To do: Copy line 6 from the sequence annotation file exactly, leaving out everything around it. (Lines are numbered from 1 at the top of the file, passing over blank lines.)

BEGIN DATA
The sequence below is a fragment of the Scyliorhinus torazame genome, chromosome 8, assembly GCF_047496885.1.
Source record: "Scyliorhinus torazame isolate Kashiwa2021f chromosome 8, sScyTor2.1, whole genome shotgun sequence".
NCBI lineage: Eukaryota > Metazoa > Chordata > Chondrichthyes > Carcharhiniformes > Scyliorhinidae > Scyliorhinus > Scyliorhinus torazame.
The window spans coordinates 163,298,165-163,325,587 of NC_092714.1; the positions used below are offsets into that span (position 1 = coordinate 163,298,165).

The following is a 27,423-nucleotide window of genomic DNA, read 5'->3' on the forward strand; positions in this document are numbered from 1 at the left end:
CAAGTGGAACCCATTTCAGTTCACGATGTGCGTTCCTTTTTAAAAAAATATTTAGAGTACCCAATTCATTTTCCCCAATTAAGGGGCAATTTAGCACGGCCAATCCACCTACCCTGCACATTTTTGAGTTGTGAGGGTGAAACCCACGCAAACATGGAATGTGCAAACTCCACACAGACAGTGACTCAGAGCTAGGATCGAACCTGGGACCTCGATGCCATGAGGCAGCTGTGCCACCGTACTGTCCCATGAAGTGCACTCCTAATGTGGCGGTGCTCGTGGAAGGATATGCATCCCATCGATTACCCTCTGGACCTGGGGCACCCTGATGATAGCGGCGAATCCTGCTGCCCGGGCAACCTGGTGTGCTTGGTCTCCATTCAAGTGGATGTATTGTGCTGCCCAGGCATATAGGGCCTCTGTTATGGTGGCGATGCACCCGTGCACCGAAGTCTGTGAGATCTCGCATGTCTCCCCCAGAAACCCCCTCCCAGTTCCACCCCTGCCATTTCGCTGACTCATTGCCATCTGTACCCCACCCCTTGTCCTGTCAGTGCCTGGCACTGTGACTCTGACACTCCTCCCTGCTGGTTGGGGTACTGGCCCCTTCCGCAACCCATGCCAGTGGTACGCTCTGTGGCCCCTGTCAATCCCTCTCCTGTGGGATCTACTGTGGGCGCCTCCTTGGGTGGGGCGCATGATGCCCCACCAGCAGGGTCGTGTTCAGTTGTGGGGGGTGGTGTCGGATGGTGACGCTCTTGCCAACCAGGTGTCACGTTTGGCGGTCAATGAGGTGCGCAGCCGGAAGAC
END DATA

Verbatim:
CAAGTGGAACCCATTTCAGTTCACGATGTGCGTTCCTTTTTAAAAAAATATTTAGAGTACCCAATTCATTTTCCCCAATTAAGGGGCAATTTAGCACGGCCAATCCACCTACCCTGCACATTTTTGAGTTGTGAGGGTGAAACCCACGCAAACATGGAATGTGCAAACTCCACACAGACAGTGACTCAGAGCTAGGATCGAACCTGGGACCTCGATGCCATGAGGCAGCTGTGCCACCGTACTGTCCCATGAAGTGCACTCCTAATGTGGCGGTGCTCGTGGAAGGATATGCATCCCATCGATTACCCTCTGGACCTGGGGCACCCTGATGATAGCGGCGAATCCTGCTGCCCGGGCAACCTGGTGTGCTTGGTCTCCATTCAAGTGGATGTATTGTGCTGCCCAGGCATATAGGGCCTCTGTTATGGTGGCGATGCACCCGTGCACCGAAGTCTGTGAGATCTCGCATGTCTCCCCCAGAAACCCCCTCCCAGTTCCACCCCTGCCATTTCGCTGACTCATTGCCATCTGTACCCCACCCCTTGTCCTGTCAGTGCCTGGCACTGTGACTCTGACACTCCTCCCTGCTGGTTGGGGTACTGGCCCCTTCCGCAACCCATGCCAGTGGTACGCTCTGTGGCCCCTGTCAATCCCTCTCCTGTGGGATCTACTGTGGGCGCCTCCTTGGGTGGGGCGCATGATGCCCCACCAGCAGGGTCGTGTTCAGTTGTGGGGGGTGGTGTCGGATGGTGACGCTCTTGCCAACCAGGTGTCACGTTTGGCGGTCAATGAGGTGCGCAGCCGGAAGAC